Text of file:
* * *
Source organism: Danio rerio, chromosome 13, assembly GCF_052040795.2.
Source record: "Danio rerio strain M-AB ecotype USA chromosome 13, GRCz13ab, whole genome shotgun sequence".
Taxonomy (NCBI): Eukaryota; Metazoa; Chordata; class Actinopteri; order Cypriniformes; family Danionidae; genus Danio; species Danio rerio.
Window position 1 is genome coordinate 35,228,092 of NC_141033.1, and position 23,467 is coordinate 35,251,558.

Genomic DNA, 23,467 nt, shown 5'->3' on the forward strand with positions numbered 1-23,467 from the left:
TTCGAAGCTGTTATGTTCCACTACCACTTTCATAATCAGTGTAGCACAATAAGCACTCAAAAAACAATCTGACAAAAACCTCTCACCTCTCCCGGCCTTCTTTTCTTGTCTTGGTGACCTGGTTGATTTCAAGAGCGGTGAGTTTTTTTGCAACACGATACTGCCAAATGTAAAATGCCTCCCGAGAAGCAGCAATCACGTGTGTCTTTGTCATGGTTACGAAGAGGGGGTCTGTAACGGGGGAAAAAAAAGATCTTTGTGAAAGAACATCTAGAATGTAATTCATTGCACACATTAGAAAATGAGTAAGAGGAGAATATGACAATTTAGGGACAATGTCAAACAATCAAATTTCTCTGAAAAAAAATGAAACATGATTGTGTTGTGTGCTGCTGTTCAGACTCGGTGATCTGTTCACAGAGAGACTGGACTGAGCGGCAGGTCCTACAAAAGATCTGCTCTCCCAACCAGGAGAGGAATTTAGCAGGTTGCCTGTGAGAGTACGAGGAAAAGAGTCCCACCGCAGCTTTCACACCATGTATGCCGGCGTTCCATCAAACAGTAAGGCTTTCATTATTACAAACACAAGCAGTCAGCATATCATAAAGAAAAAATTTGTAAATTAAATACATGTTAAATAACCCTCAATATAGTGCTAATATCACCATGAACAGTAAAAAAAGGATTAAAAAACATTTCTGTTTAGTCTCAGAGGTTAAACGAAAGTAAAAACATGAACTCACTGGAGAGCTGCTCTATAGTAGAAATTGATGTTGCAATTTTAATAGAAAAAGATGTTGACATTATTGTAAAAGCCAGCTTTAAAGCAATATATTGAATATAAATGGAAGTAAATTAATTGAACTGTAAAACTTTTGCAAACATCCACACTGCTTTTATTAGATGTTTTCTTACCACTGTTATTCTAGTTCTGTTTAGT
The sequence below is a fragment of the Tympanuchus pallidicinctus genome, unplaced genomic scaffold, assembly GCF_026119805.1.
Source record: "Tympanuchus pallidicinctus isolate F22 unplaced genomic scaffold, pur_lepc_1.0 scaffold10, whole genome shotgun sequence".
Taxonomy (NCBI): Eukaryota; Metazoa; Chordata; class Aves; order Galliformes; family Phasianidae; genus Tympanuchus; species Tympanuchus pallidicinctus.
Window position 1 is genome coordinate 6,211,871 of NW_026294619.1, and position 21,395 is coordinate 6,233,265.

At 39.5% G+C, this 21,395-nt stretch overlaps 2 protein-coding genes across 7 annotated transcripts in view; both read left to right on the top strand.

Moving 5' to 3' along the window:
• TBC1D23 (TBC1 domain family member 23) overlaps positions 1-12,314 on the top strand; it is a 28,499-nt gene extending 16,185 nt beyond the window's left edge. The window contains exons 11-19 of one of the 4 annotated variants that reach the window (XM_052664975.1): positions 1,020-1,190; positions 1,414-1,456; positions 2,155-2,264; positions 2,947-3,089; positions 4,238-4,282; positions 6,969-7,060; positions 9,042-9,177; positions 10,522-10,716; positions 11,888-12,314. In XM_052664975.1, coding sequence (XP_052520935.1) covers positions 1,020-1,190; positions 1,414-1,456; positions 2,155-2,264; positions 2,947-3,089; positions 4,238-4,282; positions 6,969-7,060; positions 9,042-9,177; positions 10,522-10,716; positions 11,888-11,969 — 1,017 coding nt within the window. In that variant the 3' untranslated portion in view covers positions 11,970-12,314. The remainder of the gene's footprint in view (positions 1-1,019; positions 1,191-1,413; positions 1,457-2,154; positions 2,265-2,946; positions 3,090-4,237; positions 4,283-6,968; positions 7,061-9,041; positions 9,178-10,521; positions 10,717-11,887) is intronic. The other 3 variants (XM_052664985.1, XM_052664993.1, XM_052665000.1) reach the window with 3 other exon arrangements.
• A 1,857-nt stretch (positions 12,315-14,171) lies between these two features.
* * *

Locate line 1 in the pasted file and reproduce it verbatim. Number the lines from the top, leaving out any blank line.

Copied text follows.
Source organism: Danio rerio, chromosome 13, assembly GCF_052040795.2.